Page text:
Assistant commissioner Mark Rowley disclosed the figures as he launched a major appeal for the public to report any suspicions and act on their instincts, saying their help is critical to foiling atrocities.
The Metropolitan Police officer told the Press Association that since June 2013, police and intelligence agencies have disrupted 13 terrorist attack plots.
The figure is one higher than the last tally given in October.
Information from members of the public has contributed to stopping some of those attacks, while figures show it has assisted counter-terrorism police in a third of the most high-risk investigations.
Describing the contribution as "extraordinary", Mr Rowley said: "Some of that information is a change in someone's behaviour, some of that's about suspicious activity.
"Sometimes that public information has actually started an investigation. Other times it's part way through and it corroborates some things or adds to things we already know.
"The public are making a great contribution which is critical to us all working together to protect ourselves from terrorism."
Despite foiling a string of plots since the murder of Lee Rigby in May 2013, the senior officer stressed that the threat continues to be severe while authorities have some big operational challenges.
Investigators have been making arrests at a rate of close to one a day on average since 2014.
The official threat level for international terrorism has stood at severe - meaning an attack is "highly likely" - for more than two years.
Mr Rowley said that "tempo" of activity continues. He identified a host of challenges including encrypted communication methods, propaganda and the range of possible attack methods.
"Now we worry about everything from fairly simple attacks with knives or using vehicles all the way through to the more complex firearms attacks," he said.
"All of that means that our job remains difficult. We've got over 500 investigations at any one stage."
In that context, the flow of information from the public to build intelligence on individuals or groups plotting attacks is seen as more important than ever.
In the year to March, the anti-terrorist hotline received more than twice the number of calls on the previous 12 months, with 22,000 people making contact.
Mr Rowley said: "Even though the public are doing a great job, we want more help."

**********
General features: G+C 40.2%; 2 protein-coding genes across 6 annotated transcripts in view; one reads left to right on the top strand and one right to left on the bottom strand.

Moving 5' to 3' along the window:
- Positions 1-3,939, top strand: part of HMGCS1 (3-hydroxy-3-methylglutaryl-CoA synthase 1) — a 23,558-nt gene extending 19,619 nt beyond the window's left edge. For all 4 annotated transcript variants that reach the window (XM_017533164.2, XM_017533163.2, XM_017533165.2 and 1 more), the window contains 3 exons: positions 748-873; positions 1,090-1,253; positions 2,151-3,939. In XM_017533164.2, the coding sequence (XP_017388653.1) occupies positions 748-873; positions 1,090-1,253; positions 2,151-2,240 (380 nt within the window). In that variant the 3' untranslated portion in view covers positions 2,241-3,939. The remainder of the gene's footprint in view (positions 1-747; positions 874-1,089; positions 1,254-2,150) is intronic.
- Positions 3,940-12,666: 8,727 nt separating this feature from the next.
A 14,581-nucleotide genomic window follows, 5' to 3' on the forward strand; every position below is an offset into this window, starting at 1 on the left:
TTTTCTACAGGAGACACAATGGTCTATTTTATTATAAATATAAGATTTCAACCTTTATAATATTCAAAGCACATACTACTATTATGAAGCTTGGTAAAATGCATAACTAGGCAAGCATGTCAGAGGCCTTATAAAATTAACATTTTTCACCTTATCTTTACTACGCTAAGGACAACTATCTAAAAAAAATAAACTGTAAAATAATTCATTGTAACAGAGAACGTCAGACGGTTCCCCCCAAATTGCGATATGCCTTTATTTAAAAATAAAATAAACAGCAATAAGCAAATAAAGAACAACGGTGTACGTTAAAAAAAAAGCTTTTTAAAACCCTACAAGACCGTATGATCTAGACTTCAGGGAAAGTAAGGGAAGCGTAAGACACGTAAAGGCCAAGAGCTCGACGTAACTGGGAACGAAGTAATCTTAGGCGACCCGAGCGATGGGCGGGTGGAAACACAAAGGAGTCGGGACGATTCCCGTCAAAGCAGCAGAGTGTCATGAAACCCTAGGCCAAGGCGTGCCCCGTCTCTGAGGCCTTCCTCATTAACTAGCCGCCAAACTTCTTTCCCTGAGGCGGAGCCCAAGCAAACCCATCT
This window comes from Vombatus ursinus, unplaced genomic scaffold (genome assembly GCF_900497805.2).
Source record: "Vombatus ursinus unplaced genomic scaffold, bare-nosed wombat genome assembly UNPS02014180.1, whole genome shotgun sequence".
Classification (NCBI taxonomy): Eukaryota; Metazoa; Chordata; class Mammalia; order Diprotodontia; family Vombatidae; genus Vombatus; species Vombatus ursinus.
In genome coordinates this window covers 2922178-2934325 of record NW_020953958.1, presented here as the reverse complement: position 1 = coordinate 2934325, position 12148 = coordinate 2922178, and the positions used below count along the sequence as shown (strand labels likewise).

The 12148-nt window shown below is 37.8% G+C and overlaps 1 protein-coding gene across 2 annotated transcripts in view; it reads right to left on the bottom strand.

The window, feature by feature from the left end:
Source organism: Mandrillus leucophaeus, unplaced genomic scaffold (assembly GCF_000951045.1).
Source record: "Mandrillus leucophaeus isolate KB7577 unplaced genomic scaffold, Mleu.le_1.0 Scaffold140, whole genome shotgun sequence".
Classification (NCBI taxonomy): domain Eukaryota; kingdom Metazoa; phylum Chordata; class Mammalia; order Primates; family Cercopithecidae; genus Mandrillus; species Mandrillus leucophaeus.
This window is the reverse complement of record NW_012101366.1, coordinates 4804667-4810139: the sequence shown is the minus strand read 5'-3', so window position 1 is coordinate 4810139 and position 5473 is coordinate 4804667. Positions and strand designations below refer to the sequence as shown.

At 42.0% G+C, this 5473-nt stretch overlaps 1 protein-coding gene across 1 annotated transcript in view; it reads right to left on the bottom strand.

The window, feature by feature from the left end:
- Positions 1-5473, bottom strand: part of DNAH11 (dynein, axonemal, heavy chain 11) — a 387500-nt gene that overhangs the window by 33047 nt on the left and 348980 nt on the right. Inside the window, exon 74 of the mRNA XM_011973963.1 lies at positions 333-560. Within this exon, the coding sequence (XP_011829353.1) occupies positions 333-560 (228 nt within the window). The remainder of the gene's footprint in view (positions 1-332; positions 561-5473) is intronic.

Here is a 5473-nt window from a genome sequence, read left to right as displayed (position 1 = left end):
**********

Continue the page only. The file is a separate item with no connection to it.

A poll of more than 2,000 adults found that most respondents believed it was important for communities to work with police to defeat terrorism.
However, a quarter of those surveyed said they might not report their suspicions because of fears over wasting police time and almost two in five were unsure about what suspicious behaviour might look like.
As part of the Action Counters Terrorism campaign, a podcast has been produced revealing previously untold stories of how terrorist attacks on UK soil were prevented, featuring accounts from detectives, bomb disposal and surveillance officers.
Mr Rowley said the aim of releasing new material was to give an insight into how terrorists might prepare and provide more confidence for the public to report any suspicions.
He said: "I think what often happens is a member of the public will see something, or hear something, and think 'well that's a bit odd, but maybe I'm overreacting and I won't bother telling anybody'.
"Us putting more information out there, the aim is that it gives that bit more confidence for the public.
"We will respond carefully, we won't overreact.
"If it turns out to be a call where you made it with good intent but actually there was no problem at the end of it, that's fine.
"We'd rather have many calls like that, rather than miss out on the critical one that helps us stop an attack."
Security minister Ben Wallace welcomed the campaign, saying: "The horror of recent terrorist attacks in Europe and beyond is a shocking reminder of the threat we all face."
* For further information go to gov.uk/ACT